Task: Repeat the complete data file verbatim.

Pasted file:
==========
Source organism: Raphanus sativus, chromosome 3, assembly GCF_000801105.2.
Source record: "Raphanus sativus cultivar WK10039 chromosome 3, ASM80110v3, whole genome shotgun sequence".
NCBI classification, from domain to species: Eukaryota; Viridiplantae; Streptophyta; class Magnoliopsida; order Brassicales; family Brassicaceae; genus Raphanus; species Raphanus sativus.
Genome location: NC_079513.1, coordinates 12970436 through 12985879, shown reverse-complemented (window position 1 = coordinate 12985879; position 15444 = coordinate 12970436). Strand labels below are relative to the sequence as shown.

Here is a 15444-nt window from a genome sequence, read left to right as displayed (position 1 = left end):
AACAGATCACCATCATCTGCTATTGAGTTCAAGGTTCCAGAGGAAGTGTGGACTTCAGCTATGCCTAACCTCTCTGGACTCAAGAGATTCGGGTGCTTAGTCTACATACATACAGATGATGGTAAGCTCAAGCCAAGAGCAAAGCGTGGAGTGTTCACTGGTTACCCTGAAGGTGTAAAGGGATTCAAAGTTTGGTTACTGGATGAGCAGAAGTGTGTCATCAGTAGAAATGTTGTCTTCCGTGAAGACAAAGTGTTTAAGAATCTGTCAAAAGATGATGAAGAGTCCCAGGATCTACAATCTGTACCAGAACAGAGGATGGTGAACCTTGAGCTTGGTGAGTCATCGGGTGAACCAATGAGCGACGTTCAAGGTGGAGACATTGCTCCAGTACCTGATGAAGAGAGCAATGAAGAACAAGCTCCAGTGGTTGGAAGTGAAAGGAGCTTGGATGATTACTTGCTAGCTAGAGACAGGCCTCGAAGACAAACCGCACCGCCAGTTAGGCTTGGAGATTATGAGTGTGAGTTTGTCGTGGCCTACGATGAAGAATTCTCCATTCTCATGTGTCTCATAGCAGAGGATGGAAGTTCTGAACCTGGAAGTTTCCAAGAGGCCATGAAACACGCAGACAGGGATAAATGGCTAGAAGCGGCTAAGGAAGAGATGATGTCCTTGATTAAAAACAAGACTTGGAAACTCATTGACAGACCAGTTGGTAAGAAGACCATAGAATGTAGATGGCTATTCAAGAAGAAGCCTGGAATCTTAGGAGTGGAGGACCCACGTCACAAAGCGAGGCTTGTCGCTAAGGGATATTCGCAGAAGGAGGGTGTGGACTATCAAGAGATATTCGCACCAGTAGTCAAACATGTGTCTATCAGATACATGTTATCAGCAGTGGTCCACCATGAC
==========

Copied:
Source organism: Raphanus sativus, chromosome 3, assembly GCF_000801105.2.
Source record: "Raphanus sativus cultivar WK10039 chromosome 3, ASM80110v3, whole genome shotgun sequence".
NCBI classification, from domain to species: Eukaryota; Viridiplantae; Streptophyta; class Magnoliopsida; order Brassicales; family Brassicaceae; genus Raphanus; species Raphanus sativus.
Genome location: NC_079513.1, coordinates 12970436 through 12985879, shown reverse-complemented (window position 1 = coordinate 12985879; position 15444 = coordinate 12970436). Strand labels below are relative to the sequence as shown.

Here is a 15444-nt window from a genome sequence, read left to right as displayed (position 1 = left end):
AACAGATCACCATCATCTGCTATTGAGTTCAAGGTTCCAGAGGAAGTGTGGACTTCAGCTATGCCTAACCTCTCTGGACTCAAGAGATTCGGGTGCTTAGTCTACATACATACAGATGATGGTAAGCTCAAGCCAAGAGCAAAGCGTGGAGTGTTCACTGGTTACCCTGAAGGTGTAAAGGGATTCAAAGTTTGGTTACTGGATGAGCAGAAGTGTGTCATCAGTAGAAATGTTGTCTTCCGTGAAGACAAAGTGTTTAAGAATCTGTCAAAAGATGATGAAGAGTCCCAGGATCTACAATCTGTACCAGAACAGAGGATGGTGAACCTTGAGCTTGGTGAGTCATCGGGTGAACCAATGAGCGACGTTCAAGGTGGAGACATTGCTCCAGTACCTGATGAAGAGAGCAATGAAGAACAAGCTCCAGTGGTTGGAAGTGAAAGGAGCTTGGATGATTACTTGCTAGCTAGAGACAGGCCTCGAAGACAAACCGCACCGCCAGTTAGGCTTGGAGATTATGAGTGTGAGTTTGTCGTGGCCTACGATGAAGAATTCTCCATTCTCATGTGTCTCATAGCAGAGGATGGAAGTTCTGAACCTGGAAGTTTCCAAGAGGCCATGAAACACGCAGACAGGGATAAATGGCTAGAAGCGGCTAAGGAAGAGATGATGTCCTTGATTAAAAACAAGACTTGGAAACTCATTGACAGACCAGTTGGTAAGAAGACCATAGAATGTAGATGGCTATTCAAGAAGAAGCCTGGAATCTTAGGAGTGGAGGACCCACGTCACAAAGCGAGGCTTGTCGCTAAGGGATATTCGCAGAAGGAGGGTGTGGACTATCAAGAGATATTCGCACCAGTAGTCAAACATGTGTCTATCAGATACATGTTATCAGCAGTGGTCCACCATGAC